Long live visual arts in Sarasota.
Rising rent is forcing the Art Uptown Gallery to close after 43 years at 1367 Main St. Despite its name, Art Uptown is the second downtown gallery to close this year. At the same time, new visual arts destinations are expanding in more affordable parts of town.
Art Uptown, which houses local artists in studios upstairs, will close permanently at 5 p.m. Saturday, Aug. 26.
"The building has been sold and the gallery was unable to negotiate a lease price that would allow us to continue," said Melanie Carlstein, gallery board president, in a statement.
Carlstein said the gallery has stocked up on the works of its artists to give patrons the opportunity to buy in the final days of operation.
In June, Dabbert Gallery closed after 18 years in business at 46 S. Palm Ave. Husband-and-wife owners David and Patricia Dabbert have maintained a sales presence online, selling fine painting and sculpture.
The Dabberts were fixtures at the First Friday Gallery Walk downtown. In a Facebook post, the couple cited rising rent as well as new development downtown as the reason for their gallery's demise.
"The Sarasota art scene is changing," artist Virginia Hoffman wrote on Facebook. "High-end or high-rent galleries are fading away, and more artists are finding alternative means to present their art. This is a good thing. My only concern is the market might price artists out of the alternative locations."
While art galleries are getting pushed out of downtown, some are migrating to the nearby Limelight District, which runs along North Lime Avenue between 12th Street and Fruitville Road. The up-and-coming arts district is anchored by the popular shopping emporium, The Bazaar at Apricot and Lime, at 821 Apricot Ave.
Recent arrivals and expansions in the Limelight District include the March 30 opening of the Palmer Modern at 925 N. Lime Ave. and the addition in February of a second space by arts collective Creative Liberties at 927 N. Lime Ave. Its flagship is nearby, at 901B Apricot Ave.
Not far away from the recognized district, Marianne Chapel's SPAACES gallery at 2051 Princeton St. is seeking to raise $20,000 in a capital campaign it has dubbed the Major Arts District Expansion. MADE, for short, will expand the gallery's footprint from 4,500 to 7,000 square feet and will include street frontage exposure, which SPAACES currently lacks.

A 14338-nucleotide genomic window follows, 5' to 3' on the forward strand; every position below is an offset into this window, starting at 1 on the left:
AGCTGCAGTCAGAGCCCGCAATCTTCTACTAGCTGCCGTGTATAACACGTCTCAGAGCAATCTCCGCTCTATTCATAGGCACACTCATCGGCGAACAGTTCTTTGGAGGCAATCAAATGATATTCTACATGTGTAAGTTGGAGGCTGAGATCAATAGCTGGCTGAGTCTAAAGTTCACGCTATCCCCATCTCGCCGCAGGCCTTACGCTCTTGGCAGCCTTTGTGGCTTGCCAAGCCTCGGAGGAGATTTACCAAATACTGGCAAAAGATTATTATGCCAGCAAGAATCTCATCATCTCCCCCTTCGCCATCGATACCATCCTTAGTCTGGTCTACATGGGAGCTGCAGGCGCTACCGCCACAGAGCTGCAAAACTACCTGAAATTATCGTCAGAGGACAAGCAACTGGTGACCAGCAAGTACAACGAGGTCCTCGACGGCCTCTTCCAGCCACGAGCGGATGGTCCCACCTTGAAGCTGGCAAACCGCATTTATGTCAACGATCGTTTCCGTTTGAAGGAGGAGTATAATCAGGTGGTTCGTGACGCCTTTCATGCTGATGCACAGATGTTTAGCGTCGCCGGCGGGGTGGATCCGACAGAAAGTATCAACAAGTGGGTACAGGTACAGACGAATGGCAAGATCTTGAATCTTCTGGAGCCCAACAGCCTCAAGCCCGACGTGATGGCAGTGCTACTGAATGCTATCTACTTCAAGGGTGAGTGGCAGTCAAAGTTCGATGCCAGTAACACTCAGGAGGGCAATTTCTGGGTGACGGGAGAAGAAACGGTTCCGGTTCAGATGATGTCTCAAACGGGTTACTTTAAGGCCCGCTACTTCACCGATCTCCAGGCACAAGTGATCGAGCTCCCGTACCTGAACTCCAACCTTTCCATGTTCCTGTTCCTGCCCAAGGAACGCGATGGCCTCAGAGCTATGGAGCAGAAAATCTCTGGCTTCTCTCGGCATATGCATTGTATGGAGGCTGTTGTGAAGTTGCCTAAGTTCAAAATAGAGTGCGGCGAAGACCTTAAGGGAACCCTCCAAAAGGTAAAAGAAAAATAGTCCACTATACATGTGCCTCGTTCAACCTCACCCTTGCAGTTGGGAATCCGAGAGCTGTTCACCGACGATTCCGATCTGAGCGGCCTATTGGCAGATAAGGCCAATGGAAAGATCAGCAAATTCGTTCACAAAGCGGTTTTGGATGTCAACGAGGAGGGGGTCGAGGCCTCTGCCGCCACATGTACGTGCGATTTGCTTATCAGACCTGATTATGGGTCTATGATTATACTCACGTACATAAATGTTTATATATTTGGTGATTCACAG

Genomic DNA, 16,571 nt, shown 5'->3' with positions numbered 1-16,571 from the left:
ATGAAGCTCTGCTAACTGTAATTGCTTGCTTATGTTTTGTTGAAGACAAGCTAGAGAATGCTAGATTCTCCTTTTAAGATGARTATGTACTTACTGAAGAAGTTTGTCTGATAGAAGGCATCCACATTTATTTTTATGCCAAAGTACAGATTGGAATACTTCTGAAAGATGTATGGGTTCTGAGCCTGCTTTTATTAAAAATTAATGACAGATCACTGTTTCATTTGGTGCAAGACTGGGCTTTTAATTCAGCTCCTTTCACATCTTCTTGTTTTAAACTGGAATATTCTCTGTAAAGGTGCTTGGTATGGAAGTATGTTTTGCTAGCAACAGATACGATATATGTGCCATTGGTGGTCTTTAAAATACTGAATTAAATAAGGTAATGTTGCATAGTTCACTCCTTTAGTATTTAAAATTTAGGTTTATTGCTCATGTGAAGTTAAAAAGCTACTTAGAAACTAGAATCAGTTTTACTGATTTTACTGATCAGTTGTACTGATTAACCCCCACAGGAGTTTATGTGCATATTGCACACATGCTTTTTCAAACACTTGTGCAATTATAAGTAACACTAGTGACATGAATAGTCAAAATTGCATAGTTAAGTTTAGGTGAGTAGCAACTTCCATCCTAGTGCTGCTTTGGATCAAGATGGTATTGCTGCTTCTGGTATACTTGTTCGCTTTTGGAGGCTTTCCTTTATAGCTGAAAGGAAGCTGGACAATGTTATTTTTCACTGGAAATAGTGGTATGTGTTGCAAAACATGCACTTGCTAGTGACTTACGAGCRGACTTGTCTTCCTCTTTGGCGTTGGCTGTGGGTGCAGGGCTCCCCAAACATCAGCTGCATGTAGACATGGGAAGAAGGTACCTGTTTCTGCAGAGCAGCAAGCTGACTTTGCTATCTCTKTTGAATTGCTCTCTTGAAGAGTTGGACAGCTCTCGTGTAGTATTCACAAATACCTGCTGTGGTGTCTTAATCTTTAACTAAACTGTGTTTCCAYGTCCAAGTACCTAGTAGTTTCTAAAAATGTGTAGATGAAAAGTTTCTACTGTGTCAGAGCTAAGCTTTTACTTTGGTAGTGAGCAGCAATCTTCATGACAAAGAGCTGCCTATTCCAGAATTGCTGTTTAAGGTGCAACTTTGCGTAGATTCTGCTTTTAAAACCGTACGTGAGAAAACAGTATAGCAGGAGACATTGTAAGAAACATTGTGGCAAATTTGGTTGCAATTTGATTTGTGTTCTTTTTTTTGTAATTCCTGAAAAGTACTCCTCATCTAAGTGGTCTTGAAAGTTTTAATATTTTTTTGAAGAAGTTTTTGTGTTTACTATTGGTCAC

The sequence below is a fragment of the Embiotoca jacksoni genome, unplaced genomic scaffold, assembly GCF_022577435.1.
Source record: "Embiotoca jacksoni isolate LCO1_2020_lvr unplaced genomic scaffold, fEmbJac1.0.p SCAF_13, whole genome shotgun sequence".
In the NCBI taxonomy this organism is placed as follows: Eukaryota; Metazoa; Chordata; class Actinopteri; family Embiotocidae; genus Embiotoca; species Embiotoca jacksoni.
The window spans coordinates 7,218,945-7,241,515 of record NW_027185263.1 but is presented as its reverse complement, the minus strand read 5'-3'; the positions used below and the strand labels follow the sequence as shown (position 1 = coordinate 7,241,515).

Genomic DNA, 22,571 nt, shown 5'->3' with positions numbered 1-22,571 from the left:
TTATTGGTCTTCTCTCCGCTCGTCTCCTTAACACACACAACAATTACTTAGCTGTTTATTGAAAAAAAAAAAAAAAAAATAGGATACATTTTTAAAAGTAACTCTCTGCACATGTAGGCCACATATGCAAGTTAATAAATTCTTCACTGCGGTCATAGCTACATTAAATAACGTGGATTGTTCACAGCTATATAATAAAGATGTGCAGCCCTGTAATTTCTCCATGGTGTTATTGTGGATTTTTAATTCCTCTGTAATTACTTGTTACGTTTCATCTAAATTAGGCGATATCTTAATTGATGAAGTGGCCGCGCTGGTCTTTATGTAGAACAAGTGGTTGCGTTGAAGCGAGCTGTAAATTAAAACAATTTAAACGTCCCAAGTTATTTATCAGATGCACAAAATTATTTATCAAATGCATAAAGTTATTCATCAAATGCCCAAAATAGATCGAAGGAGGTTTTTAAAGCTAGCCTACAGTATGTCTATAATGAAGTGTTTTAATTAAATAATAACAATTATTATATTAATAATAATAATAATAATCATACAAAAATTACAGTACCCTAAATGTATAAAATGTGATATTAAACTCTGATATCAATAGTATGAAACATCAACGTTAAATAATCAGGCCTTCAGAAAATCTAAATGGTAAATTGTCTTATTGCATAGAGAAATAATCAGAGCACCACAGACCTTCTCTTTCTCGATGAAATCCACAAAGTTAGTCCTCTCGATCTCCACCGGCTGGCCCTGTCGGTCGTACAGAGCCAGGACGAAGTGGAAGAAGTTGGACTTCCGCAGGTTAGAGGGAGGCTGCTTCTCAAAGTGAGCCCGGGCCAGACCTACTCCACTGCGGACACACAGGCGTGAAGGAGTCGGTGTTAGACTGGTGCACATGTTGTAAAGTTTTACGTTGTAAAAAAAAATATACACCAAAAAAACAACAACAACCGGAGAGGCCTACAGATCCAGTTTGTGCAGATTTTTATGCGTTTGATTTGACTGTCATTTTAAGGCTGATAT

Founded in 2018, SPAACES became a not-for-profit in 2020. According to Chapel, the gallery's vision is to "see Sarasota recognized as a cutting edge, visual arts town, a place where contemporary art and artists thrive."
To raise awareness of the visual arts in Sarasota, a town where the performing arts need no help gaining attention, the Sarasota Studio Artists Association has organized Second Saturdays, where artists open their studios to the public and host other events.
Second Saturdays has been spearheaded by Jen Palmer, whose husband, Craig Palmer, owns Palmer Modern.
SAAC has published a map of local art galleries on its website, SRQArtists.com, to encourage buyers and browsers alike to come out for Second Saturday. That's a hard slog when temperatures are approaching 100 degrees, but foot traffic is expected to pick up during season.
One way to beat the heat is to hold evening events. In late July, Creative Liberties co-founders Barbara Gerdeman and Elizabeth Goodwill hosted a Magic & Mystery Night Faire.
The faire featured performances including stilt walking and illusions, foods including kebabs and candy apples, and sometimes spooky work by local artists. Instead of Christmas in July, the popular event hosted by Main Street retailers in Venice, think Halloween in July.
There's no question that fine arts galleries are facing pressure from higher rents and encroaching development. But the arts are thriving in Sarasota in unexpected places — church art galleries, pop-up events at Art Ovation Hotel and even the Saturday Farmers Market, where it's not unusual to see a plein air practitioner armed with paintbrush, palette and an easel.
Over at the Bayfront, Art Center Sarasota is making a push to get the word out that the artworks it displays are for sale. Admission is free to the center, a nonprofit that offers curated and juried exhibitions, workshops and classes.